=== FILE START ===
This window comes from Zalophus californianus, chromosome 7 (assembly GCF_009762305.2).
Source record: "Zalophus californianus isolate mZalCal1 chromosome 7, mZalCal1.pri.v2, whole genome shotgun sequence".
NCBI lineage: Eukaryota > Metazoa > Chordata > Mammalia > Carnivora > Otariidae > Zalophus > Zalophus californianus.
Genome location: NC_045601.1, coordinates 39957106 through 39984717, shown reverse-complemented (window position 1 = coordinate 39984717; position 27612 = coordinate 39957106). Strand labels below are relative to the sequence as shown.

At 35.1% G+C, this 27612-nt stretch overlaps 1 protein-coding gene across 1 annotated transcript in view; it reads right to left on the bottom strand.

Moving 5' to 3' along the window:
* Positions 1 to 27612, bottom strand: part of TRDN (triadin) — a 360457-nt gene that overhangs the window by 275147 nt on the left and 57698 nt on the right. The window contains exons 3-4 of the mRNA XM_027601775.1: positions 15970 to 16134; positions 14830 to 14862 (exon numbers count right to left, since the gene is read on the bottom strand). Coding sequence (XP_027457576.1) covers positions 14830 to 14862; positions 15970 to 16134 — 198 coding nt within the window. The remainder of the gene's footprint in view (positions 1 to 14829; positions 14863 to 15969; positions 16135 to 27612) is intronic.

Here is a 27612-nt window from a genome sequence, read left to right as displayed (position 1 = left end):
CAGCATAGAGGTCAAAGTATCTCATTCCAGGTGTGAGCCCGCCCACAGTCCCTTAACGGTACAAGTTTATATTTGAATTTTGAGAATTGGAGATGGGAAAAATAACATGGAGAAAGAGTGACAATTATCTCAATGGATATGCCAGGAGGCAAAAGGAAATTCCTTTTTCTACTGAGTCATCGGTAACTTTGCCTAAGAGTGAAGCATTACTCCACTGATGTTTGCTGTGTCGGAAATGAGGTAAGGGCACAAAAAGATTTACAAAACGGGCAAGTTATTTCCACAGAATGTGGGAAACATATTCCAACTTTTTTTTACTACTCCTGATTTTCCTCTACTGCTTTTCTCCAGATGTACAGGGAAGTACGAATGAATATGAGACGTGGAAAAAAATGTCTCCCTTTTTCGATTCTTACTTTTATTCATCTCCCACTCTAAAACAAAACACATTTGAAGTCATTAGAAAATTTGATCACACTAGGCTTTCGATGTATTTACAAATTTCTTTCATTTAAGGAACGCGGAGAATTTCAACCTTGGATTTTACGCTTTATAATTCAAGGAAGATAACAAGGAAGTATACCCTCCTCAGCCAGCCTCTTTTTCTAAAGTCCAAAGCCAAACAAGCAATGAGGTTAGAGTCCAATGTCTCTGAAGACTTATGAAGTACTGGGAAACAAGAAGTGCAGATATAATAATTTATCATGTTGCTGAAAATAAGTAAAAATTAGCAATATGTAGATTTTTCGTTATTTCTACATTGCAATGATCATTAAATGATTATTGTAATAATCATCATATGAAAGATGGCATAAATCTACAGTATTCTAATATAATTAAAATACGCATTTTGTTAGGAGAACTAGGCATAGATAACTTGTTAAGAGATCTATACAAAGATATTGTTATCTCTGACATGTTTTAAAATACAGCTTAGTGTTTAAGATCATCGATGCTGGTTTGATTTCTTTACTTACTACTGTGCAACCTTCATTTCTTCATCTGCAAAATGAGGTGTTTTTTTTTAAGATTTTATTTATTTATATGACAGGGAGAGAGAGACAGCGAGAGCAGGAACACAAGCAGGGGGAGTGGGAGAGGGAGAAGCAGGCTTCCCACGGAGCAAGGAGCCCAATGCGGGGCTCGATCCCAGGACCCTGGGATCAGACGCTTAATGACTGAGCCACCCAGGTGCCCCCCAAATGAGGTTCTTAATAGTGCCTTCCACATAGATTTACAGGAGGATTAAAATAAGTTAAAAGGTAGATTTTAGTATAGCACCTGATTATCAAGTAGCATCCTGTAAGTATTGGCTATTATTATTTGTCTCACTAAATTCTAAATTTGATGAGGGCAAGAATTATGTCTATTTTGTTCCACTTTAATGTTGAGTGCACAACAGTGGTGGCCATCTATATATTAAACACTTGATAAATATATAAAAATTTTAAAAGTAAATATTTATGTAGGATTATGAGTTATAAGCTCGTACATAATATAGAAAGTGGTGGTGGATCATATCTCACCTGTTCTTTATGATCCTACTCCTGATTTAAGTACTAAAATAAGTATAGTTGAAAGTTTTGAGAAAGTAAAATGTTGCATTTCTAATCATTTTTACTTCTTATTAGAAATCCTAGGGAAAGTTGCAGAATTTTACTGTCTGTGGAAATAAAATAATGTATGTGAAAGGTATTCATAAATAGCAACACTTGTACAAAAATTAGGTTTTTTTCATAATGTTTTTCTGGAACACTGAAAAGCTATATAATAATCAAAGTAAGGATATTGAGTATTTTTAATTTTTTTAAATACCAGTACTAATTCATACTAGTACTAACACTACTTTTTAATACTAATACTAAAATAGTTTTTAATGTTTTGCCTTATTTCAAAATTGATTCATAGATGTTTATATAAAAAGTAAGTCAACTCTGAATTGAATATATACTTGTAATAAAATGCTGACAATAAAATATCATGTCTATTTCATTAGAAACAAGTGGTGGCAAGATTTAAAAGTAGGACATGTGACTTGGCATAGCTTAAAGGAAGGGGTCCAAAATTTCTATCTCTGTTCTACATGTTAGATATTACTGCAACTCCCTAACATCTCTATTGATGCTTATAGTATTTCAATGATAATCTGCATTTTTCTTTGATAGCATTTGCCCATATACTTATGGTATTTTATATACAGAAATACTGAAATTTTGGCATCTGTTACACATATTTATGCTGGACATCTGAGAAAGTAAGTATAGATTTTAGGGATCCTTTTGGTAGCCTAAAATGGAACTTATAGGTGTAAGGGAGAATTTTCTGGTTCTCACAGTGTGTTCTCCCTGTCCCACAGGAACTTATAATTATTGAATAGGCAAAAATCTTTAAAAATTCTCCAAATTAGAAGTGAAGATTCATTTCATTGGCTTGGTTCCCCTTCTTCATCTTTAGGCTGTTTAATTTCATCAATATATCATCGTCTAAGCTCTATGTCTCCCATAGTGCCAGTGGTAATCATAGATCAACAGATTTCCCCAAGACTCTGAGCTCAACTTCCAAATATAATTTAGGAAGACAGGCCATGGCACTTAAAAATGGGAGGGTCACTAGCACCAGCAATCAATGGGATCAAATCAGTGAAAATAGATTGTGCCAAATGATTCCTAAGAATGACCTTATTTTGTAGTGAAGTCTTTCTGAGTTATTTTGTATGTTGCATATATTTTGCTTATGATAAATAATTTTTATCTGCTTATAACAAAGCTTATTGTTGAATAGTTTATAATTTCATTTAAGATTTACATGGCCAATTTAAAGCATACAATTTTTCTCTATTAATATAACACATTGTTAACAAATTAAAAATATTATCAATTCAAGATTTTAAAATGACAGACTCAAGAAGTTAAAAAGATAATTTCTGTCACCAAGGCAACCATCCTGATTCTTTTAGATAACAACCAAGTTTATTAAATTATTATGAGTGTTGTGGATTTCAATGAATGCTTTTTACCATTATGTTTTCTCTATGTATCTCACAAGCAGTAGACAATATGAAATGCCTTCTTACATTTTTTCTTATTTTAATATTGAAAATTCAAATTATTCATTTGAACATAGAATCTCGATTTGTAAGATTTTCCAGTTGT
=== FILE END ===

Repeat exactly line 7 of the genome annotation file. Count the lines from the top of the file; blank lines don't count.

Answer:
* Positions 1 to 27612, bottom strand: part of TRDN (triadin) — a 360457-nt gene that overhangs the window by 275147 nt on the left and 57698 nt on the right. The window contains exons 3-4 of the mRNA XM_027601775.1: positions 15970 to 16134; positions 14830 to 14862 (exon numbers count right to left, since the gene is read on the bottom strand). Coding sequence (XP_027457576.1) covers positions 14830 to 14862; positions 15970 to 16134 — 198 coding nt within the window. The remainder of the gene's footprint in view (positions 1 to 14829; positions 14863 to 15969; positions 16135 to 27612) is intronic.